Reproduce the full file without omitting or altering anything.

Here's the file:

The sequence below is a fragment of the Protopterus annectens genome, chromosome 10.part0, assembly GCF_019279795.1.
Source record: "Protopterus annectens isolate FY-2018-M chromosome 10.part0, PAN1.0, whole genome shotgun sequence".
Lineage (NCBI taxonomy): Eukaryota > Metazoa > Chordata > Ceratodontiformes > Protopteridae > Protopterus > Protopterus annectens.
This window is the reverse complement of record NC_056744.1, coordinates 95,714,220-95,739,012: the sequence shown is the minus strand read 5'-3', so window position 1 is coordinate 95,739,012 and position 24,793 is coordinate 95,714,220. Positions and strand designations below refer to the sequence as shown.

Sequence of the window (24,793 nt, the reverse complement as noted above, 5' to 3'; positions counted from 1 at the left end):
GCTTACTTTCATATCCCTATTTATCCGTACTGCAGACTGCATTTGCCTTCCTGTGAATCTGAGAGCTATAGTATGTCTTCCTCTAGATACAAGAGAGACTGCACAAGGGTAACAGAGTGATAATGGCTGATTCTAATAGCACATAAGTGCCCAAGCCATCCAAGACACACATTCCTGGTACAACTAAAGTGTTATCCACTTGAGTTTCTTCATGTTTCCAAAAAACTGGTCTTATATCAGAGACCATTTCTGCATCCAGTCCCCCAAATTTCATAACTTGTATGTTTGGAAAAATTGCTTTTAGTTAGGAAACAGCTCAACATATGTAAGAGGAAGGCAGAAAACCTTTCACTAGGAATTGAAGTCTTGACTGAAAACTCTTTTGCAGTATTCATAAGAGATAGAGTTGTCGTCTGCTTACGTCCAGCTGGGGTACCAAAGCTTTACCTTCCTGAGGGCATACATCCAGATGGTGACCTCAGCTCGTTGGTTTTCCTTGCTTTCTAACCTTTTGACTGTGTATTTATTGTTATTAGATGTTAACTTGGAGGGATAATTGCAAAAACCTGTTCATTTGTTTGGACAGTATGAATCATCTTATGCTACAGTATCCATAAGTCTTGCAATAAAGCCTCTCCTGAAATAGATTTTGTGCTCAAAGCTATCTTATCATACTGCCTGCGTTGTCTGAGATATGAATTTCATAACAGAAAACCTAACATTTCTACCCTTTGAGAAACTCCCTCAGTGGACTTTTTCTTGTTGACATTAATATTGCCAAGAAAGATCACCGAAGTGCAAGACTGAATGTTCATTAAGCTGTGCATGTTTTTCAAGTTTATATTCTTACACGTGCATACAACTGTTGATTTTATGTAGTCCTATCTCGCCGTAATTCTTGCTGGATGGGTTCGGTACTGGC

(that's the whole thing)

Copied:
The sequence below is a fragment of the Protopterus annectens genome, chromosome 10.part0, assembly GCF_019279795.1.
Source record: "Protopterus annectens isolate FY-2018-M chromosome 10.part0, PAN1.0, whole genome shotgun sequence".
Lineage (NCBI taxonomy): Eukaryota > Metazoa > Chordata > Ceratodontiformes > Protopteridae > Protopterus > Protopterus annectens.
This window is the reverse complement of record NC_056744.1, coordinates 95,714,220-95,739,012: the sequence shown is the minus strand read 5'-3', so window position 1 is coordinate 95,739,012 and position 24,793 is coordinate 95,714,220. Positions and strand designations below refer to the sequence as shown.

Sequence of the window (24,793 nt, the reverse complement as noted above, 5' to 3'; positions counted from 1 at the left end):
GCTTACTTTCATATCCCTATTTATCCGTACTGCAGACTGCATTTGCCTTCCTGTGAATCTGAGAGCTATAGTATGTCTTCCTCTAGATACAAGAGAGACTGCACAAGGGTAACAGAGTGATAATGGCTGATTCTAATAGCACATAAGTGCCCAAGCCATCCAAGACACACATTCCTGGTACAACTAAAGTGTTATCCACTTGAGTTTCTTCATGTTTCCAAAAAACTGGTCTTATATCAGAGACCATTTCTGCATCCAGTCCCCCAAATTTCATAACTTGTATGTTTGGAAAAATTGCTTTTAGTTAGGAAACAGCTCAACATATGTAAGAGGAAGGCAGAAAACCTTTCACTAGGAATTGAAGTCTTGACTGAAAACTCTTTTGCAGTATTCATAAGAGATAGAGTTGTCGTCTGCTTACGTCCAGCTGGGGTACCAAAGCTTTACCTTCCTGAGGGCATACATCCAGATGGTGACCTCAGCTCGTTGGTTTTCCTTGCTTTCTAACCTTTTGACTGTGTATTTATTGTTATTAGATGTTAACTTGGAGGGATAATTGCAAAAACCTGTTCATTTGTTTGGACAGTATGAATCATCTTATGCTACAGTATCCATAAGTCTTGCAATAAAGCCTCTCCTGAAATAGATTTTGTGCTCAAAGCTATCTTATCATACTGCCTGCGTTGTCTGAGATATGAATTTCATAACAGAAAACCTAACATTTCTACCCTTTGAGAAACTCCCTCAGTGGACTTTTTCTTGTTGACATTAATATTGCCAAGAAAGATCACCGAAGTGCAAGACTGAATGTTCATTAAGCTGTGCATGTTTTTCAAGTTTATATTCTTACACGTGCATACAACTGTTGATTTTATGTAGTCCTATCTCGCCGTAATTCTTGCTGGATGGGTTCGGTACTGGC